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Title: demo: Chinese hulusi; Zhang Changpin, hulusi, Yang Hui, pipa. Format: DV.

Contextual Associations

The hulusi is a free-reed aerophone traditionally used in the musical life of several hill tribe groups of southwest China for courtship and recreation. It comes in many related forms and goes by many different names; hulusi (‘gourd silk’) is actually a Han Chinese word used as an umbrella term for these related instruments. The Dai people of Yunnan Province are most closely associated with, and sometimes credited with the creation of, this instrument; their name for it is bilangdao. The hulusi pictured here is not a ‘folk’ instrument manufactured in and used by ethnic minority communities such as the Dai. It is now mass-produced by cottage industries and factories in various cities around China for domestic and foreign consumption. It is today incorporated in regional Chinese folkloric ensembles, sometimes played by conservatory-trained Han Chinese majority musicians (such as the performer seen in the accompanying video). The hulusi and its sound are used to symbolically represent minority identity and inclusion within Nationalist Chinese society.


The hulusi pictured here has two functional pipes, one with fingerholes for melody play and the other a drone, and a third pipe that does not sound but, since it is the same length as the drone pipe its presence adds visual symmetry to the instrument. All three pipes are made from bamboo. The melody pipe is basically a bawu, another hill tribe reed pipe with a side-mounted reed. This pipe is closed at its top end by a natural node, but all other nodes are bored out to produce a cylindrical bore. Its bottom end is closed with a cloth plug. A rectangular hole is cut in the wall just below its closed end and is filled with a thin copper reed plate mounted in a plastic frame. The reed plate has two incisions in it that form an elongated V, the tip of which is bent slightly outwards. Eight holes are drilled into the pipe: the bottom most, on the back side, is a tuning hole that marks the end of the pipe’s acoustical length; the middle six on the front side are fingerholes of varying sizes and are gapped; the uppermost hole is located on the back side and is covered with the thumb. The drone pipe is similarly constructed but lacks fingerholes and is open at its bottom end. The dummy pipe has no reed and its internal nodes are not removed. The top ends of all three pipes are encased inside a windchest made from a small double gourd; the melody pipe is in the middle, the drone and dummy pipes to its sides. A small wooden tube inserted at the apex of the gourd serves as the air duct. A cloth plug at the end of a string can be inserting into the open end of the drone pipe to silence it.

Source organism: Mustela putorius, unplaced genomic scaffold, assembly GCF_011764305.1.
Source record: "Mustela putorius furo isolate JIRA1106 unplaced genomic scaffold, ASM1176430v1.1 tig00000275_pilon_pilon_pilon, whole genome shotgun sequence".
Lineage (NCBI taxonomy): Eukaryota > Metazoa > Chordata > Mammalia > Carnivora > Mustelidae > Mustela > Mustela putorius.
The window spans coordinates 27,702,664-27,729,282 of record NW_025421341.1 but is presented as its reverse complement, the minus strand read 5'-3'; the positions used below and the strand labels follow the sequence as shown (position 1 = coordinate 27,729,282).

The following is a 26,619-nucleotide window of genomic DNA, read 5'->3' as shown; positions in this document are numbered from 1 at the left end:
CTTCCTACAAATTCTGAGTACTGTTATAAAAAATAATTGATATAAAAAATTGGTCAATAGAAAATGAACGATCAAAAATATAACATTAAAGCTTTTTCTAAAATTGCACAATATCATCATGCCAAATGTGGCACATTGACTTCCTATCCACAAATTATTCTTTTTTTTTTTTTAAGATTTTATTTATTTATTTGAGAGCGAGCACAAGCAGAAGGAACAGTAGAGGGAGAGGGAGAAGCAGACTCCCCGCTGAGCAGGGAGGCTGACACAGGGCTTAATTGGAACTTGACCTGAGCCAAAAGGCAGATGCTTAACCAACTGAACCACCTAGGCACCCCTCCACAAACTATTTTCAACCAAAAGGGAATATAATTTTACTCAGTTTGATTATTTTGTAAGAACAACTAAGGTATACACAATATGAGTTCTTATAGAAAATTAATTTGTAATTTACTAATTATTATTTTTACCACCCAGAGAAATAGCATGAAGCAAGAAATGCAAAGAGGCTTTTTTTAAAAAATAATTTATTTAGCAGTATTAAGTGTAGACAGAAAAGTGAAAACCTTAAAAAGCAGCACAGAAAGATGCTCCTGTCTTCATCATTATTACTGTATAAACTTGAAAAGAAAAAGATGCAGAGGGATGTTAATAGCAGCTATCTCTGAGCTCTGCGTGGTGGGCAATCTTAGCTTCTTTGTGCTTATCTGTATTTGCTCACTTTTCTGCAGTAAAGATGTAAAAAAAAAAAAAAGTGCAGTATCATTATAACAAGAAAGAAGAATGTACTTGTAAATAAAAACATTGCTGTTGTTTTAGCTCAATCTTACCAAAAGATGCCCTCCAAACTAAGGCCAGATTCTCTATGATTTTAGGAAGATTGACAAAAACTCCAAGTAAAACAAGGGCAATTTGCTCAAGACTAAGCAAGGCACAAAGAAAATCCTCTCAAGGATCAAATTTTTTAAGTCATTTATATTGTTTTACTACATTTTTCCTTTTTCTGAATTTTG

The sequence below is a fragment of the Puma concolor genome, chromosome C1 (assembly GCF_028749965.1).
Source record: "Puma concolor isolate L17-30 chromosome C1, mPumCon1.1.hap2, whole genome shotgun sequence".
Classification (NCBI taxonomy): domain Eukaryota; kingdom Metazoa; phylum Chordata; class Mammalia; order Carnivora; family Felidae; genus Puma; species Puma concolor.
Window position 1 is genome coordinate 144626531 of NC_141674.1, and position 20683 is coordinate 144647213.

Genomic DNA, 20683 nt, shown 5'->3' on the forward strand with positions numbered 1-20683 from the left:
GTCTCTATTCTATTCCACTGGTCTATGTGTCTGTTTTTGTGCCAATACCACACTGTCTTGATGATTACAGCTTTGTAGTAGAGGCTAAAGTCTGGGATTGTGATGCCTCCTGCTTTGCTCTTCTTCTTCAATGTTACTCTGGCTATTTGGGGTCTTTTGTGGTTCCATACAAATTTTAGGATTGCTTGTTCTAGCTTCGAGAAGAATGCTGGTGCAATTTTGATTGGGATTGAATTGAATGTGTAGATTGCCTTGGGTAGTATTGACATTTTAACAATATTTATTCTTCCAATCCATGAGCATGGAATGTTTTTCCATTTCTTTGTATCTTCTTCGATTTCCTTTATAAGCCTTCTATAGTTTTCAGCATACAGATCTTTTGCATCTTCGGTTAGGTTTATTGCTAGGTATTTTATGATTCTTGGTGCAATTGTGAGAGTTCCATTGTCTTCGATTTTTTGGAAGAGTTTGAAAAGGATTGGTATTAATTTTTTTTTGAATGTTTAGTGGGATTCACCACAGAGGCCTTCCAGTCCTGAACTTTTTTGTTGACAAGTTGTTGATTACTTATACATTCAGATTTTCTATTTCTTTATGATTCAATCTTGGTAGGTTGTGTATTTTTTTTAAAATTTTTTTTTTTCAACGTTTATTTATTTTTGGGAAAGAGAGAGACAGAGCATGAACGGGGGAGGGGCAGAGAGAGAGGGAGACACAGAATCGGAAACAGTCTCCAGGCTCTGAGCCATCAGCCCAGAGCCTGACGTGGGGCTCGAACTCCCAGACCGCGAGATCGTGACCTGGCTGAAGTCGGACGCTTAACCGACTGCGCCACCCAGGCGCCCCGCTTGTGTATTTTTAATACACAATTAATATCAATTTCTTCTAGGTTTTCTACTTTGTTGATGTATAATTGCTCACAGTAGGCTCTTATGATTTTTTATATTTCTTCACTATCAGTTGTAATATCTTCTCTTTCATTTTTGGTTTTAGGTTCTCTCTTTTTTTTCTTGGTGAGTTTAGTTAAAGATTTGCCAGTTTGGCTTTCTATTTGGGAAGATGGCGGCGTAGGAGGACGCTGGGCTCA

Player - Instrument Interface and Sound Production

The performer holds the instrument vertically, using the thumb and first three fingers of the left hand to cover the top four holes of the melody pipe, and the first three fingers of the right hand to cover the remaining fingerholes. The player’s lips surround the duct through which a fairly forceful airstream is directed to make the instrument speak. Unlike some free-reed instruments that operate when the performer both inhales and exhales, the hulusi sounds only when the airstream is flowing into the windchest. A mellow sustained tone is produced. The melody pipe has a usable range of a major 9th and produces the following notes G4 - A4 - B4 - C5 - D5 - E5 - G5 - A5. The drone pipe produces the pitch E5. Legato melodies enhanced with pitch bends and trills are most idiomatic on this instrument and can be played with or without the drone. Generally played as a solo instrument due to its relatively low volume.


It is not known when the instrument originated but it was most likely created by hill tribe peoples of present day southwest China. It does not appear to be an instrument that originated within Han Chinese culture, eventually introduced to the hill tribes. Rather, just the opposite appears to have happened during the 20th century. The basic hulusi pictured here has been further elaborated and modernized in recent decades to include key work and an expanded range.

Bibliographic Citations

Missin, Pat. “Hulusi.” Accessed January 16, 2014

Shen Qia. 2002. "National Minorities in China’s South an Southwest: Ethnic Groups and Musical Styles." In The Garland Encyclopedia of World Music v. 7. ed. Robert C. Provine, Yosihiko Tokumaru, and J. Lawrence Witzleben. New York: Routledge, pp. 485-493.


Instrument Information


Continent: Asia

Region: East Asia

Nation: China

Formation: Dai

Classification (Sachs-Von Hornbostel revised by MIMO)

422.321.2-5 aerophone--set of cylindrical-bore reedpipes with free reeds: reedpipes with a reed which vibrates through a closely fitted frame; the air column must be the dominant partner in determining the frequency of vibration; at least one pipe has fingerholes; with wind-cap

Design and Playing Features

Category: aerophone

Air cavity design: tubular - cylindrical with closed distal end

Source and direction of airstream: player exhalation through mouth into air cavity; unidirectional

Energy transducer that activates sound: encased free reed mounted on wall of tube

Means of modifying shape and dimensions of standing wave in air cavity: both none for some components, and opening fingerholes for other components

Overblowing utilization: not used

Pitch production: multiple pitches - both one or more single-pitch tubes, and changing length/shape of standing wave within a single tube with fingerholes


13.2 in. length

Primary Materials

reed - metal

Entry Author

Roger Vetter